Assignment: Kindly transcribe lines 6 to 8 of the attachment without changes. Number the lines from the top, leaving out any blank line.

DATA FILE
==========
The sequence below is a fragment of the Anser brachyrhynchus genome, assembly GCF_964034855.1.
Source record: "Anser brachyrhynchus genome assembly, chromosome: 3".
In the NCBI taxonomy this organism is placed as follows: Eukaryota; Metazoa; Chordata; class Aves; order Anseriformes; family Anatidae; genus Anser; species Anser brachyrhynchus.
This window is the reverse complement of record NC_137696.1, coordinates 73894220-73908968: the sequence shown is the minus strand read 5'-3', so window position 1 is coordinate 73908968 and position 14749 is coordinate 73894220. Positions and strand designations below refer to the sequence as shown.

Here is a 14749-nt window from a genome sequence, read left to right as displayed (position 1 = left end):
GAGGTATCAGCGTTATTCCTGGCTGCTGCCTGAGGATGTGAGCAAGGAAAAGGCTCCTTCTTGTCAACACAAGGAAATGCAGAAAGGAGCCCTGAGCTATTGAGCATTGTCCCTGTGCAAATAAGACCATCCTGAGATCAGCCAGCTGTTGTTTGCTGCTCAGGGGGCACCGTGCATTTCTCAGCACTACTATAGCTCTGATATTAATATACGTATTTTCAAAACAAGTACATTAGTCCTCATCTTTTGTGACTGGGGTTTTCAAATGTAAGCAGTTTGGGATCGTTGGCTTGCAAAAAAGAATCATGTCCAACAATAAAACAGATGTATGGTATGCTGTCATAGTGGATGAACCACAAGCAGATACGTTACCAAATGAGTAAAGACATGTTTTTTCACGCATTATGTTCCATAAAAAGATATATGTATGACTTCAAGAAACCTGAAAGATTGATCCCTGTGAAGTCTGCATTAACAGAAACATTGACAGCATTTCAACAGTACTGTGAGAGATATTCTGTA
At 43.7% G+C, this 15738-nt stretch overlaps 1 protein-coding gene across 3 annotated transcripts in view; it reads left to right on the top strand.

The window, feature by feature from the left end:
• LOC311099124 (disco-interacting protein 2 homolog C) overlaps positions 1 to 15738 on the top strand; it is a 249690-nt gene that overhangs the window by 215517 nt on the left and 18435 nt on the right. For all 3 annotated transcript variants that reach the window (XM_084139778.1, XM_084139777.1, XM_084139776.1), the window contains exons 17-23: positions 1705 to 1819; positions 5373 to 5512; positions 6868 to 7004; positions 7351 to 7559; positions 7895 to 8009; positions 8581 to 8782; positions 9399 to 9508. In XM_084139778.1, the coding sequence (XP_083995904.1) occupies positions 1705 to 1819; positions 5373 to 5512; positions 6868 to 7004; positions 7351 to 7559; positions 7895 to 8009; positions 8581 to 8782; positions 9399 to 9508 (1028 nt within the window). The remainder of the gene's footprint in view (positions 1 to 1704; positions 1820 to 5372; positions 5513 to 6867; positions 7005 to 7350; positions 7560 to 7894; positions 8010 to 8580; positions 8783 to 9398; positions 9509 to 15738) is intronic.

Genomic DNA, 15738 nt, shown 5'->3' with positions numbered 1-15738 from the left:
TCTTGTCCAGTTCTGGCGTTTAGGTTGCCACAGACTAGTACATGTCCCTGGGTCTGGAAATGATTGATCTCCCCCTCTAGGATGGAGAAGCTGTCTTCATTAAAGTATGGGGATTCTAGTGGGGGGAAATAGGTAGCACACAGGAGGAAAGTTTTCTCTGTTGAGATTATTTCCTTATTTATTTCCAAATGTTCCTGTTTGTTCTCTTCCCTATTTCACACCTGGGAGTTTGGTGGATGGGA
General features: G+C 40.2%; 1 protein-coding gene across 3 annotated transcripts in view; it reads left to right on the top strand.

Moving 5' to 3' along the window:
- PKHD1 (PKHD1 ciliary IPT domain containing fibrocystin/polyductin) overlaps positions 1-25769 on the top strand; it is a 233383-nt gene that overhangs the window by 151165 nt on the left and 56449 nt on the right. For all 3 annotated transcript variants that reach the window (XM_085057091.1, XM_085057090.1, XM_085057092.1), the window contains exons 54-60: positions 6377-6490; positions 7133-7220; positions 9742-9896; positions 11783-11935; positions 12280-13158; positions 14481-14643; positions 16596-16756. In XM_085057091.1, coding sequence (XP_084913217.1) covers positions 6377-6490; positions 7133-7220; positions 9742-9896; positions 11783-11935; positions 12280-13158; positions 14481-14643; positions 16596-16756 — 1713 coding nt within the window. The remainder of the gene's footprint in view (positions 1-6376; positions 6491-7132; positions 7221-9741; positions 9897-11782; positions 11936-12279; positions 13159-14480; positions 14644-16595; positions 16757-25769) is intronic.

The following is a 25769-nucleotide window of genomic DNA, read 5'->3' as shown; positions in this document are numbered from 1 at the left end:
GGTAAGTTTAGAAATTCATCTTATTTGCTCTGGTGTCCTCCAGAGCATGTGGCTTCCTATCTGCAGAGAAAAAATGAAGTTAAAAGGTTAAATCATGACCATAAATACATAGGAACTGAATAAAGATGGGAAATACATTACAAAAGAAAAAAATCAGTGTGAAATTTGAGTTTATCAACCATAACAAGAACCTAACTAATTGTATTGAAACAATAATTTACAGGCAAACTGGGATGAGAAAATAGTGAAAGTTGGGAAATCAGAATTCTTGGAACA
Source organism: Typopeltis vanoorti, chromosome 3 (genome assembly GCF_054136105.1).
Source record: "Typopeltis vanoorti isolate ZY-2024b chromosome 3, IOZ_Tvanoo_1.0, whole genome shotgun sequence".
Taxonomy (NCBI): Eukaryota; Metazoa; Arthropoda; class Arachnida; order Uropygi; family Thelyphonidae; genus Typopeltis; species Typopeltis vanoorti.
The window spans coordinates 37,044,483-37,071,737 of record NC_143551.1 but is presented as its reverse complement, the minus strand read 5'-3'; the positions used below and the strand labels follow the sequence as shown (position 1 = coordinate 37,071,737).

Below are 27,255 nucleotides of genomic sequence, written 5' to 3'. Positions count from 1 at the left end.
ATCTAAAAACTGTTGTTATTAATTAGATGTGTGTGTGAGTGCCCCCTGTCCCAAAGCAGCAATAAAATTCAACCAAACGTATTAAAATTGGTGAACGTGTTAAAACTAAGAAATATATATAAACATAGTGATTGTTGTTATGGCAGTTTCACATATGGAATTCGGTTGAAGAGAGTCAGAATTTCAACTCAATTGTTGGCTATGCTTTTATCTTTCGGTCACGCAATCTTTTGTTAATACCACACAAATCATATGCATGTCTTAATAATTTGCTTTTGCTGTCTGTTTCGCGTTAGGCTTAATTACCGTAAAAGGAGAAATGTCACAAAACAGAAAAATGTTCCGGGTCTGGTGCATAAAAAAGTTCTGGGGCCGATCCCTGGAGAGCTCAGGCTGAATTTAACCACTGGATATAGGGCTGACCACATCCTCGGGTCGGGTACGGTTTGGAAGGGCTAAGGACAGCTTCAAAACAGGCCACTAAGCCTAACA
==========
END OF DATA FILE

GAGGTATCAGCGTTATTCCTGGCTGCTGCCTGAGGATGTGAGCAAGGAAAAGGCTCCTTCTTGTCAACACAAGGAAATGCAGAAAGGAGCCCTGAGCTATTGAGCATTGTCCCTGTGCAAATAAGACCATCCTGAGATCAGCCAGCTGTTGTTTGCTGCTCAGGGGGCACCGTGCATTTCTCAGCACTACTATAGCTCTGATATTAATATACGTATTTTCAAAACAAGTACATTAGTCCTCATCTTTTGTGACTGGGGTTTTCAAATGTAAGCAGTTTGGGATCGTTGGCTTGCAAAAAAGAATCATGTCCAACAATAAAACAGATGTATGGTATGCTGTCATAGTGGATGAACCACAAGCAGATACGTTACCAAATGAGTAAAGACATGTTTTTTCACGCATTATGTTCCATAAAAAGATATATGTATGACTTCAAGAAACCTGAAAGATTGATCCCTGTGAAGTCTGCATTAACAGAAACATTGACAGCATTTCAACAGTACTGTGAGAGATATTCTGTA
At 43.7% G+C, this 15738-nt stretch overlaps 1 protein-coding gene across 3 annotated transcripts in view; it reads left to right on the top strand.

The window, feature by feature from the left end: